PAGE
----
Mark Zuckerberg has increasingly been a vocal advocate of universal basic income, the economic system in which all people are given a free paycheck from the government, no questions asked.
While in Alaska as part of his 2017 challenge to see every US state, Zuckerberg called universal basic income a "bipartisan idea" worth exploring for the rest of the country.
In Alaska, a state-owned program called the Permanent Fund Dividend pays citizens a percentage of the state's oil revenue. The fund paid every qualified Alaskan $1,022 in 2016, a reduced amount from the prior year that reflects the state's growing budget deficit and decreasing revenue from oil.
"This is a novel approach to basic income in a few ways," Zuckerberg wrote in a post on his Facebook page Tuesday. "First, it's funded by natural resources rather than raising taxes. Second, it comes from conservative principles of smaller government, rather than progressive principles of a larger safety net. This shows basic income is a bipartisan idea."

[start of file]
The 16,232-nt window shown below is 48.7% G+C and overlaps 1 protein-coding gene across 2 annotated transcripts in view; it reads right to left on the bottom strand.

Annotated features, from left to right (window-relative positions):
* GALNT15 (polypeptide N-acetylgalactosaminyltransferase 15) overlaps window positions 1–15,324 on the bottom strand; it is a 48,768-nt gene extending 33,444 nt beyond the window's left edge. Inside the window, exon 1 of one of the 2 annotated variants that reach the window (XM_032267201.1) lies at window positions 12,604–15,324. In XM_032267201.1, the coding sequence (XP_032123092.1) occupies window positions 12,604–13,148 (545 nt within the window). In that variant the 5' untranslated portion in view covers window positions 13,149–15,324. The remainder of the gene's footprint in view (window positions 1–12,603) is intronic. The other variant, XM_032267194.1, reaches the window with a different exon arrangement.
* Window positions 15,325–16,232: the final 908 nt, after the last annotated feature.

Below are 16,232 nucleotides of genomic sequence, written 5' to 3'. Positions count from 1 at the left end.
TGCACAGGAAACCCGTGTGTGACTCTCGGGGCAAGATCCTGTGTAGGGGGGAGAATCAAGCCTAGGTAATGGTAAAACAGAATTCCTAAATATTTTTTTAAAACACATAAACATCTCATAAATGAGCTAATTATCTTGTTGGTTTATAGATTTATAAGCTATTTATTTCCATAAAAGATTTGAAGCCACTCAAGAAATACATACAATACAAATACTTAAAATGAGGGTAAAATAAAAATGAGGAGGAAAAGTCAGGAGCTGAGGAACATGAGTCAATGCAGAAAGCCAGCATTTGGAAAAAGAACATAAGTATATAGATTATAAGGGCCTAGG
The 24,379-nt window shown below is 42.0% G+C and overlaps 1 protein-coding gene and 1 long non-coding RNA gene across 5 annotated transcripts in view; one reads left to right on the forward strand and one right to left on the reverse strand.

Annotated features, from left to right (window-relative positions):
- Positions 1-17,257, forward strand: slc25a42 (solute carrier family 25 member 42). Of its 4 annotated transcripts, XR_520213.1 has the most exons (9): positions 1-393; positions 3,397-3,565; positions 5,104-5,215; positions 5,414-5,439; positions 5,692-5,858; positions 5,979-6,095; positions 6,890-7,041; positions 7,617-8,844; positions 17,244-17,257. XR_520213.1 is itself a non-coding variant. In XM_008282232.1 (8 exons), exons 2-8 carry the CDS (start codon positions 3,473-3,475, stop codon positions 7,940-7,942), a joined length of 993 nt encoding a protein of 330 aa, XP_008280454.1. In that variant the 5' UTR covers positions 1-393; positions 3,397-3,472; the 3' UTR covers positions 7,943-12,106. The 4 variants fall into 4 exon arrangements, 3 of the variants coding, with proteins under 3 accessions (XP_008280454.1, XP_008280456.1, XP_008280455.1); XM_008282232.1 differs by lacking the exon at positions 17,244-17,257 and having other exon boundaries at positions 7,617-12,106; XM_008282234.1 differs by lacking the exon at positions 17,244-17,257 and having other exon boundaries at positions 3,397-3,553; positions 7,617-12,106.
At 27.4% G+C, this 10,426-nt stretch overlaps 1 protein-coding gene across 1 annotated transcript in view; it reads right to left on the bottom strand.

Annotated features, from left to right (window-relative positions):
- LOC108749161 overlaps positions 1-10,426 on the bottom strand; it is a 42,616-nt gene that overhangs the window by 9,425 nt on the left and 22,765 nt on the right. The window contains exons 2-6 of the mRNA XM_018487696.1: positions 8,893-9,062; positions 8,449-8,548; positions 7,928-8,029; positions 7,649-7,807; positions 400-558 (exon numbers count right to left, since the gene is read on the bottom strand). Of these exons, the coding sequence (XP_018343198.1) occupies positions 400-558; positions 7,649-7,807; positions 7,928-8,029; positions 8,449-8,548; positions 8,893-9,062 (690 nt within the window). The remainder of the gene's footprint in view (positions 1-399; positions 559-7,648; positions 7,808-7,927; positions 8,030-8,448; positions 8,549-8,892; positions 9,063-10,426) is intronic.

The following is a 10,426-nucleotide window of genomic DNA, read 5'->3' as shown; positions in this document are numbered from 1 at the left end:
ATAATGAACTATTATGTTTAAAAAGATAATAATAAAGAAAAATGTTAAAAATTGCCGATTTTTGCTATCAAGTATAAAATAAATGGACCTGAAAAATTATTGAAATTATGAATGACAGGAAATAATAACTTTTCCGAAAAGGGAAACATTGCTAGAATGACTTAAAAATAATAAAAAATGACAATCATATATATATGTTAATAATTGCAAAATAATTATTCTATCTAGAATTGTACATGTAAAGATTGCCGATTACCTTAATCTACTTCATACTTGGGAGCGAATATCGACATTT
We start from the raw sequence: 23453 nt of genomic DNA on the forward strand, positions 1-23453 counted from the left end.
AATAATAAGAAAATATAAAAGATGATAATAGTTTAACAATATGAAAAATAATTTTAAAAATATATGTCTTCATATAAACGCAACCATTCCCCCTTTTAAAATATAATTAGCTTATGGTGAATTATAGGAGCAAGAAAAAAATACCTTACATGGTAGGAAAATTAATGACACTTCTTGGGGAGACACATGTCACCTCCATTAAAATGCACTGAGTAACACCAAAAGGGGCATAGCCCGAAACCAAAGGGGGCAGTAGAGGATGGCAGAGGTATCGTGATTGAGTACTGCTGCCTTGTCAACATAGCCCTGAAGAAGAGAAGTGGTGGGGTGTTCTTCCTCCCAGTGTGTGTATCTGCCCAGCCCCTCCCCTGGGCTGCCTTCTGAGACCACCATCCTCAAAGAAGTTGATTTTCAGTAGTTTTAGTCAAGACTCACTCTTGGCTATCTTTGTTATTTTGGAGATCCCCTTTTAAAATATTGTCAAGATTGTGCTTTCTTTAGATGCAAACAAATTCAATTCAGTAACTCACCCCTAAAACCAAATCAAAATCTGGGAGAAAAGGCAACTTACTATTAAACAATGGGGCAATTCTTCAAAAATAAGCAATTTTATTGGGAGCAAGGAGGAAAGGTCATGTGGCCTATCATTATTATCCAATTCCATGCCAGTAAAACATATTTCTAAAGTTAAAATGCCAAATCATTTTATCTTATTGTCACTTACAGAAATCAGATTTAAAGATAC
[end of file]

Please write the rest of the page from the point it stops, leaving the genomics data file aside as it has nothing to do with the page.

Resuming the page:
The world's fifth-richest man also pointed to how Native American reservations in the state paid annual dividends to their landowners as another example of universal basic income working in the US.
Zuckerberg shared his first public endorsement of universal basic income during his Harvard commencement address in May.
"We should have a society that measures progress not just by economic metrics like GDP, but by how many of us have a role we find meaningful," Zuckerberg told the crowd. "We should explore ideas like universal basic income to make sure everyone has a cushion to try new ideas."
The Facebook CEO has sparked speculation that he's planning to run for president with his campaignlike tour of the US. He has denied the rumor.